I get by with a little lot of help from my friends

In my last post about the good advice I've received and still having to figure things out for myself, there's one BIG thing I left out: listen to your body. If I've learned anything from all of the running blogs I've read, it's the need to pay attention and be careful about running with pain so as to not injure/further injure yourself.  The reason I didn't list it was because I was well on my way to learning that one the hard way too.

I don't even really know what I did to my foot.  I'm not even sure which part of my foot is hurt.  Sometimes it's the heel, sometimes it's the ankle, sometimes it's the achilles.  I've been icing it and taking ibuprofen, and last weekend I thought I was getting better.  I did a 20-mile run (with ibuprofen) without having foot problems.  Awesome!  And then my next two runs, each just two miles, hurt.  I gave myself a couple days off and started wondering about the weekend.

My marathon is less than a month away.  Counting this weekend, I have time for probably two more long runs before tapering.  This is my first marathon, so I'd really like to go into it feeling prepared.  On Friday, though, my foot was still hurting, and I was trying hard to avoid making the right decision.  I posted on facebook and twitter: Trying to decide whether to do my long run tomorrow on a hurting foot or bag the run and do a long or trail ride.  Suggestions?  Oh, yeah.  There were suggestions.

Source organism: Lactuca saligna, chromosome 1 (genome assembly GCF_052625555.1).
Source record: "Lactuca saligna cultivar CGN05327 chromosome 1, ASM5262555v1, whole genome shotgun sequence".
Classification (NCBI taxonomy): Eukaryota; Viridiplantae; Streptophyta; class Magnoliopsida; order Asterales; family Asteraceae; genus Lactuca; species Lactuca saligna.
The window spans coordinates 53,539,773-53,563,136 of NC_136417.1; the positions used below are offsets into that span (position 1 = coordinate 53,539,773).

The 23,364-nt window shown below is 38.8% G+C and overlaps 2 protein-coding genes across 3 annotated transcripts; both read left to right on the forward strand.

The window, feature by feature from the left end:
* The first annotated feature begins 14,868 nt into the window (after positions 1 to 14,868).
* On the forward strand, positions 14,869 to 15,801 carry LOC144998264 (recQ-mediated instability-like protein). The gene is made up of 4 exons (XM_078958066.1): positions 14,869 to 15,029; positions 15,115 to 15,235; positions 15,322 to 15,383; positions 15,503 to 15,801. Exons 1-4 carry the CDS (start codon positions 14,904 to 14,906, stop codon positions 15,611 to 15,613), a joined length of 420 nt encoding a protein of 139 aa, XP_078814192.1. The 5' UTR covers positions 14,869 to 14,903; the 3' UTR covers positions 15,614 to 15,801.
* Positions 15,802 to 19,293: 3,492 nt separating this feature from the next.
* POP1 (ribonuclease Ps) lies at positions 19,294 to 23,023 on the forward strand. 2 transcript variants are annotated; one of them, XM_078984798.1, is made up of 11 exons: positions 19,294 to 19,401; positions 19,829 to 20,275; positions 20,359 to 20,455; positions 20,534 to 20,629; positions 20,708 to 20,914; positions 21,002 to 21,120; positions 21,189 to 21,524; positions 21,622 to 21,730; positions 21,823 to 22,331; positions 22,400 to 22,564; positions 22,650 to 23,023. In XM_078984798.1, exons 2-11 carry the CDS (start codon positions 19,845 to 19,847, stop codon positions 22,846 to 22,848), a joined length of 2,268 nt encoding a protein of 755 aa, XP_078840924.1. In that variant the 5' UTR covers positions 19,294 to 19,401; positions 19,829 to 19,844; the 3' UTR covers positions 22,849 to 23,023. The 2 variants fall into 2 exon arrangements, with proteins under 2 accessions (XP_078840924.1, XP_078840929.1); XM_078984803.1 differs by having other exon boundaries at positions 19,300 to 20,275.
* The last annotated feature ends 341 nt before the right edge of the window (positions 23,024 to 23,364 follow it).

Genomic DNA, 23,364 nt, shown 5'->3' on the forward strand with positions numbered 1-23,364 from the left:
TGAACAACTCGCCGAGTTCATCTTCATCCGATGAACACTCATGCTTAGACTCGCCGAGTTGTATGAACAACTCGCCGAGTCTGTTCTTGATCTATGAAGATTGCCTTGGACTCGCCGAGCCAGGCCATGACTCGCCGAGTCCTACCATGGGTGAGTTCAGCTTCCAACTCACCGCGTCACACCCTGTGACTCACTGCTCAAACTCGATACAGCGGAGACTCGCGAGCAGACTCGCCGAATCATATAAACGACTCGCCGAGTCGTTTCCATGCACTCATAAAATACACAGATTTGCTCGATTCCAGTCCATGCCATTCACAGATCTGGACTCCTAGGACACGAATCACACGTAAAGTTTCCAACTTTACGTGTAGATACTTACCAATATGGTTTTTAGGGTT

Stay off the foot!
Don't run!
Better 90% trained than 50% injured.
Skip the run.

And yeah, I knew that.  I knew that. But I needed someone else to tell me.  So, thanks Darin, Sasha, Debbi, Mike, Melissa, and Adam for telling me what I didn't want to hear.

Decision made, more or less, then I posted a link to a Trailnet ride for Saturday.  None of my bike friends bit, but then I got an email from Ms. Sasha Petrosevitch.  We had never met, but we have some of the same friends, and I've been reading her blog for a while.  We'd commented back and forth on Daily Mile and Facebook, but I never would've thought to ask her to go ride with me because we are so not on the same level.  God must've known I'd waver on the run-skipping and wanted to make sure I stayed off my feet, though, because Sasha was emailing to see if we could work out a ride time on Saturday.